Friday’s post on twisted joins in circular knitting seems to have hit a chord.  Go back and look at the comments because (beyond commiseration), there’s good advice there. 

On another note – I ripped back yet again.  I had about eight inches done when I decided that the tube I was forming – even with some augmentations I was planning, would not be wide enough for my purposes.  It flashed nicely, being only two repeats of the original skein’s circumference, but to use it to fit me, I’d need to steek and cut both sides and introduce a large vertical strip of some other yarn.  Kind of like this:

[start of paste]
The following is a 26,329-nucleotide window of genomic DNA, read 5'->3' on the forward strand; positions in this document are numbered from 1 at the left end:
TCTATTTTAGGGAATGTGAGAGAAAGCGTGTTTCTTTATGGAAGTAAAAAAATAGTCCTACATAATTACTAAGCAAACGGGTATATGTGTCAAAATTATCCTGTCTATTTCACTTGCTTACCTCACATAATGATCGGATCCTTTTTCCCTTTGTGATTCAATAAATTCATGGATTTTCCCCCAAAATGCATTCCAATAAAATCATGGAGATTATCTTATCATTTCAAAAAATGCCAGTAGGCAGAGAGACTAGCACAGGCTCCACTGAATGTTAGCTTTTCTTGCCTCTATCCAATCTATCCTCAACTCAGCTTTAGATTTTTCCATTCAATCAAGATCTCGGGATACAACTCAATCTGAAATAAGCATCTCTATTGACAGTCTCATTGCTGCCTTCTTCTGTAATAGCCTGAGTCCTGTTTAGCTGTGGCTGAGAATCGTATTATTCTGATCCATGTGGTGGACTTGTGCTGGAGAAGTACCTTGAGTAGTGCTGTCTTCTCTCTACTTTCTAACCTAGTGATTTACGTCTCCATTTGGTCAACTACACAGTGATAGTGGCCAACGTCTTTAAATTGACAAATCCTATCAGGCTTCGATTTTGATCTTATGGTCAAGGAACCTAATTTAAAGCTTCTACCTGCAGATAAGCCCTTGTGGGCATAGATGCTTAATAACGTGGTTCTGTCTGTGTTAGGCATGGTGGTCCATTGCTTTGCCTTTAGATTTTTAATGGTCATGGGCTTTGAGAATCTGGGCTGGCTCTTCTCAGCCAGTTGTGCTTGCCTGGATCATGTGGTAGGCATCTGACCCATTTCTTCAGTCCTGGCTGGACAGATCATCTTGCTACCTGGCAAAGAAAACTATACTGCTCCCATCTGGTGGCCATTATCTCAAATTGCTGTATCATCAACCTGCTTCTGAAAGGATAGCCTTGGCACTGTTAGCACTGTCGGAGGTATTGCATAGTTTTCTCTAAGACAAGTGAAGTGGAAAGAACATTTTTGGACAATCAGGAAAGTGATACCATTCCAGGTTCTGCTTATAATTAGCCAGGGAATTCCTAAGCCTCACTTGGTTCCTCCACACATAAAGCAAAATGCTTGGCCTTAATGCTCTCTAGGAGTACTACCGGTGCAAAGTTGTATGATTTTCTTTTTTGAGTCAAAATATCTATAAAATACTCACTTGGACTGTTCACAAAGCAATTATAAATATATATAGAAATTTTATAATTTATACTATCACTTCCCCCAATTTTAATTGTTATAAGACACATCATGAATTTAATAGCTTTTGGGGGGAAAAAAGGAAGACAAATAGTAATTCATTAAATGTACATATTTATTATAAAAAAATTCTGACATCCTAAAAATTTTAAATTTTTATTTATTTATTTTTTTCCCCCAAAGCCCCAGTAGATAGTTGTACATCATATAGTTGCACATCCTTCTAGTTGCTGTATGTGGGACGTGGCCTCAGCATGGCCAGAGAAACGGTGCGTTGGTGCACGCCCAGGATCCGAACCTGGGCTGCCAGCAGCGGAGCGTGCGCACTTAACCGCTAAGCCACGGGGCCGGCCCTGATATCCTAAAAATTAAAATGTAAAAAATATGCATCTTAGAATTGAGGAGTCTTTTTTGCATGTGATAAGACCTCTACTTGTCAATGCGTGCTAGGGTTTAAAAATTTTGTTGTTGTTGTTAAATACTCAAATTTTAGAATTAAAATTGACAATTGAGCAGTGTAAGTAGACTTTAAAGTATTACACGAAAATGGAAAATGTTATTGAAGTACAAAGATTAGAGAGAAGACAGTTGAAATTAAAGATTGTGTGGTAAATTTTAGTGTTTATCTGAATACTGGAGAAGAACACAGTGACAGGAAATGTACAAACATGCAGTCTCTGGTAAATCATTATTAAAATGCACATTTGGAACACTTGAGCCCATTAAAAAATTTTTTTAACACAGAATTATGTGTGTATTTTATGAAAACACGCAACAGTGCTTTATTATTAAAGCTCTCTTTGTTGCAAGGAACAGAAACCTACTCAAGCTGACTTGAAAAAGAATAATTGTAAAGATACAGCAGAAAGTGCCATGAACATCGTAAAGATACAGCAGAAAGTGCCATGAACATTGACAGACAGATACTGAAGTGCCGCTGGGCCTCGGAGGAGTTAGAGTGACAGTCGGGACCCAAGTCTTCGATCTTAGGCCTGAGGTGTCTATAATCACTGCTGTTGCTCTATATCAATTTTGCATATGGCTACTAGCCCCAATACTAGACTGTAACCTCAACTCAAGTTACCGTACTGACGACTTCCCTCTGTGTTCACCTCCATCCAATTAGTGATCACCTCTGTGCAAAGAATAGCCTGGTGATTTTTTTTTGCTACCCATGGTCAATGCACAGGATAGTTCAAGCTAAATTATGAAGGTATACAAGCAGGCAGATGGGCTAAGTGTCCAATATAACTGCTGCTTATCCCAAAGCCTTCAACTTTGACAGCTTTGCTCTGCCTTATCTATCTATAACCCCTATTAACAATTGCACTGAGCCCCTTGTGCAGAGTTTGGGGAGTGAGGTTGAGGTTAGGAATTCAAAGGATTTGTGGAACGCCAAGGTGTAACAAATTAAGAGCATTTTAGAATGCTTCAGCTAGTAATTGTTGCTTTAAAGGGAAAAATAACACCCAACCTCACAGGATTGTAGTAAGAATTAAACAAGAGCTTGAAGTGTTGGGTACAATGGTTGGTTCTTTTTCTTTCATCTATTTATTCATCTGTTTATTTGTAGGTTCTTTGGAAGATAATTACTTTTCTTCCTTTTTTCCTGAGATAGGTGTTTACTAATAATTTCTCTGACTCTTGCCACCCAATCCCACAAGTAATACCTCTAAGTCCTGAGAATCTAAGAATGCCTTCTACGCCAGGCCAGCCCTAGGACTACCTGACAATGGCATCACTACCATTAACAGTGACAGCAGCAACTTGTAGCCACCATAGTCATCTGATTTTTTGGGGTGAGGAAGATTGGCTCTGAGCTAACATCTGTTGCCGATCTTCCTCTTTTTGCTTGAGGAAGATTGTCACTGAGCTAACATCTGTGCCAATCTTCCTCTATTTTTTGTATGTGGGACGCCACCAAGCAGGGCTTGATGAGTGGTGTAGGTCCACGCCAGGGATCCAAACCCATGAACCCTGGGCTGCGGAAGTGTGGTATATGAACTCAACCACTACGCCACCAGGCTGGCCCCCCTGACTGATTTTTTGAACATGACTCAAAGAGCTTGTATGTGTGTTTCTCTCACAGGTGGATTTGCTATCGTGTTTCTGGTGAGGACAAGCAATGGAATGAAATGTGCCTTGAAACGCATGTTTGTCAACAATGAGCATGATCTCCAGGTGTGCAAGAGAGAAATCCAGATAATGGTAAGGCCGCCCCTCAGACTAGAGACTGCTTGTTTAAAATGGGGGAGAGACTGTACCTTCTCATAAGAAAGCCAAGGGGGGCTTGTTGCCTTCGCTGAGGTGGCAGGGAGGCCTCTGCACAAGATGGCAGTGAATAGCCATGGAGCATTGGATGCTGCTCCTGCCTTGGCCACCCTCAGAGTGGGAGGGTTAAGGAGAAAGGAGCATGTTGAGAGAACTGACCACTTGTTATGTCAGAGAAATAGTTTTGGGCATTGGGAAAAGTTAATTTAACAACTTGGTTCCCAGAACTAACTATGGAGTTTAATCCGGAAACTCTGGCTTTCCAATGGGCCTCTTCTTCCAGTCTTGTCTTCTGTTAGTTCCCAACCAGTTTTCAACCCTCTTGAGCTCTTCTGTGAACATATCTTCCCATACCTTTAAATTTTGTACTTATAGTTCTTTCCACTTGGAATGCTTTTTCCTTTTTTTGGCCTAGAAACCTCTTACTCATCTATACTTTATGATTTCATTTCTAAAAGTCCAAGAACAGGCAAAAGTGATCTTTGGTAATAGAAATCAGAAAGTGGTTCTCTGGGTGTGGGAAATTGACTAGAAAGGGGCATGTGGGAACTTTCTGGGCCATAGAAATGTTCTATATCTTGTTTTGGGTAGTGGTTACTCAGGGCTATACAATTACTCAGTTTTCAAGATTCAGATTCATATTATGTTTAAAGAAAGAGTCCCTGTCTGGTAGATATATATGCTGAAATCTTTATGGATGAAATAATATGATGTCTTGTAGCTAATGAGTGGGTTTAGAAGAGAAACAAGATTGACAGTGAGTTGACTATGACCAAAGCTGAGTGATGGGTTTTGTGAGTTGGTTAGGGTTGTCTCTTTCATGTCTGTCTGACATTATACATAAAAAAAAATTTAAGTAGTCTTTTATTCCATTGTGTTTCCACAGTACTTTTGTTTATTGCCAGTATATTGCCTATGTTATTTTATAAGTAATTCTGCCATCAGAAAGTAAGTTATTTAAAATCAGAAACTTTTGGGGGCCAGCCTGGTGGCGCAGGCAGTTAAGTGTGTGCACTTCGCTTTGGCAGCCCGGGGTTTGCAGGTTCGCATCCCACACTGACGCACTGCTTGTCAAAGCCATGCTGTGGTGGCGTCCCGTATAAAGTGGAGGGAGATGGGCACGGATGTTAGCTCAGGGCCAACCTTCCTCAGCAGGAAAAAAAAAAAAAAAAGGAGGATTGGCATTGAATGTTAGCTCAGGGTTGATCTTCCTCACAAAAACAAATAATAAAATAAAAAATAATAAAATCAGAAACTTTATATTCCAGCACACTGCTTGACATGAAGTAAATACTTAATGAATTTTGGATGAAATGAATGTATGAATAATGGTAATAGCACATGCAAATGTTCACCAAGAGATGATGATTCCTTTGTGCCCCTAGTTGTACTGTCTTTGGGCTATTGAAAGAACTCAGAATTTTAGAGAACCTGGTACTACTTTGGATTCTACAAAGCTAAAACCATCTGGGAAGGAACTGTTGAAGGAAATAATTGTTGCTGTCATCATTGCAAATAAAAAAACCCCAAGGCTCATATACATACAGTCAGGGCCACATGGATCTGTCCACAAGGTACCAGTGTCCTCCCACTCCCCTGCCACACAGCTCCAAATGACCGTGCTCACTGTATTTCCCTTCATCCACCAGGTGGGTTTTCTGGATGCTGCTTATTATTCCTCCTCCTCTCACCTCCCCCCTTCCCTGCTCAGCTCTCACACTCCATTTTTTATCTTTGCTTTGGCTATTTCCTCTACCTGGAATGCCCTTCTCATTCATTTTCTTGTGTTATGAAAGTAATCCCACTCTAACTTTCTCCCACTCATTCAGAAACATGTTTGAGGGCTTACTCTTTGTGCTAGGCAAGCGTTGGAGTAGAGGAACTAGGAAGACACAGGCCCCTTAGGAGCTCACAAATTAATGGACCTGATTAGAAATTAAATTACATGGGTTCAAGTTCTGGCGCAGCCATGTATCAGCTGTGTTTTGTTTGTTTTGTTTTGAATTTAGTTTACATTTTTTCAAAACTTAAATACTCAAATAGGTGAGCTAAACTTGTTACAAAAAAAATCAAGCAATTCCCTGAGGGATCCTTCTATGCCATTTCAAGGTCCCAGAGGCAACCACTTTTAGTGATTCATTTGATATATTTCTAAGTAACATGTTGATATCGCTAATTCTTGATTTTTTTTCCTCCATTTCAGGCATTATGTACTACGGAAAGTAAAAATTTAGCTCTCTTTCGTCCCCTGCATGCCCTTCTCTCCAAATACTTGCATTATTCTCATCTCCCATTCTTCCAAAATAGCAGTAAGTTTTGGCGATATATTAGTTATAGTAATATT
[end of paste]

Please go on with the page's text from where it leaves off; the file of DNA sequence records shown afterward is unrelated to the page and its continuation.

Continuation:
I thought about how that would look on me, and I decided that I’d probably look like a filleted iguana.  So I’m going for a three-repeat tube.  It will be roomier, but the flash effect isn’t as crisply defined.

Why is the flash muddier?  Because of the short runs of color in this skein and the fact that stacking areas are now three repeats away from each other instead of two (further apart in the skein when dyed means less match up strand to strand).  Two or three stitches off cycle is enough to skew the flash into a narrow diagonal because most color segments are five stitches or fewer.  Still, there is pooling and massed effect striping instead of one-row tweedy short-repeat randomness going on.

So one step forward, two steps back.  Again.

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